That being said, it is my suggestion that we all put the cards on the table and stop playing this high stakes game of real estate poker. It is time for a truce and for cooler heads to prevail.

No one deserves to make a profit on the purchase of their Icon purchase. The buyer, the seller, the developer or the builder. Seriously. We have all taken a risk. The developer has taken a risk with the bank, the buyer has taken a risk with the developer and their own bank, the construction company has also taken a risk with their bank and the developer. Without going into a huge analysis or dissertation on how the American banking industry has crippled, fooled and hurt us all, here is my suggestion:

Buyers who have contracted to purchase a condo in the Icon, including myself, you need to consummate your purchase. Why? Because you signed a piece of paper that promised you would. But, you are not going to pay what your contract says. Instead, the developer, builder and all banks involved are going to sit down in an open forum to share their actual, to date costs with all of us. We are all going to agree that interest is out the window and that actual, hard costs are the key to this equation.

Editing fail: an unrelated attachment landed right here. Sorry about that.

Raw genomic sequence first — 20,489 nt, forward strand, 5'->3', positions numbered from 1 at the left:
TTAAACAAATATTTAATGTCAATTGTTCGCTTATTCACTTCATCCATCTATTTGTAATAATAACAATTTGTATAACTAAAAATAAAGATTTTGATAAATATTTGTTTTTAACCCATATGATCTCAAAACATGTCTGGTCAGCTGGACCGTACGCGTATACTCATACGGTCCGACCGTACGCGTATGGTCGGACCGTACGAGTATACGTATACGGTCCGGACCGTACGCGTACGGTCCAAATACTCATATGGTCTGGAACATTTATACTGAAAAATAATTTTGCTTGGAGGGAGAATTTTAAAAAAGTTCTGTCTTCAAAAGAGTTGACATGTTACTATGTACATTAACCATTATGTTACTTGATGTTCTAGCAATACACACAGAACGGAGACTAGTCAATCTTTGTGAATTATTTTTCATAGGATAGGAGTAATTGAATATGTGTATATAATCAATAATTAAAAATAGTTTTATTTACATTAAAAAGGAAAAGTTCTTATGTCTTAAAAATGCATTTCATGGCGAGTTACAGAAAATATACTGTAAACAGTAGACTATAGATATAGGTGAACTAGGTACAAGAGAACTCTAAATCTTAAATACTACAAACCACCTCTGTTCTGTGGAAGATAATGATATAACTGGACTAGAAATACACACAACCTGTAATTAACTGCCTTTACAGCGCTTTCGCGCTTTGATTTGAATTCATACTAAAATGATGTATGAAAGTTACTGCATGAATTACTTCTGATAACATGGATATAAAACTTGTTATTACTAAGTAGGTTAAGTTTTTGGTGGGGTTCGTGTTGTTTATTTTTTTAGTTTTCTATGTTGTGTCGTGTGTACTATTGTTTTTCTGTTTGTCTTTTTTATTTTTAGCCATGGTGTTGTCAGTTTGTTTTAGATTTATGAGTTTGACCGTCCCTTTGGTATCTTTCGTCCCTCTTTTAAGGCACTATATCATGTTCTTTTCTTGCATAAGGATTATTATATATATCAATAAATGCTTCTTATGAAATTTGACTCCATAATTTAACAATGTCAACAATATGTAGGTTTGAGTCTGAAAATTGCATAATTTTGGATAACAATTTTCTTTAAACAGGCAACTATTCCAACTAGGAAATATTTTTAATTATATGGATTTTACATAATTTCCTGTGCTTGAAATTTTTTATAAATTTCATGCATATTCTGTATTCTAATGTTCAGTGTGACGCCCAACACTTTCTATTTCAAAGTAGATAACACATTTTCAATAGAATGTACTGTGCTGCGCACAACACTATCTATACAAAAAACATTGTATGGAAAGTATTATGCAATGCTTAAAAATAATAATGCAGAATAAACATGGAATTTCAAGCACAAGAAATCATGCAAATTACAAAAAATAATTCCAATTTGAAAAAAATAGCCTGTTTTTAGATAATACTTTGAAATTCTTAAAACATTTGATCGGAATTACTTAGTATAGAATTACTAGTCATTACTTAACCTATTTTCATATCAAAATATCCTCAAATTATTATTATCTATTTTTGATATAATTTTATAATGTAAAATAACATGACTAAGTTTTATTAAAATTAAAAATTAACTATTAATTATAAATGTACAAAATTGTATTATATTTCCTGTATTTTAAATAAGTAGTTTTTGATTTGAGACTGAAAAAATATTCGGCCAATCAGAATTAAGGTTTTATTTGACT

Listen, no one wins here…but, no one loses either. We ALL have taken a risk and we all were wrong. That does not mean that one party or the other needs to be left holding the bag. Buyers, the Bristol Development Group shouldn’t bear all of the costs. Sellers, same thing. These buyers don’t owe you more than what the market will bear. This is simply true and no one will ever be able to squeeze water out of a stone.

Seriously, we have a unique opportunity to pave a bold new road in these ridiculous economic times. It is a road of compromise and a road of equitable fairness. I am bold enough to walk down this path. The question is, are you?

UPDATE 6/5/09:

It was reported in the Nashville Business Journal today that the Bristol Development Group has indeed filed lawsuits against 3 individuals for damages totaling around $80,000. When asked by the NBJ as to Bristol’s motivation for bringing these lawsuits, CEO Charles Carlisle simply replied, “People who sign a contract should expect to perform.” It is interesting to note that the Bristol Group was able to resell all of the condos that fell out of contract, some for higher prices.

I am no fool, it is clear to me that Bristol is sending this loud and clear message: If you don’t plan on closing on your contracted condo, you will get sued no matter if we resell your unit or not. It is also clear that the developers aim to keep this entire project under contract as long as possible in order to comply with the new FHA loan guidelines.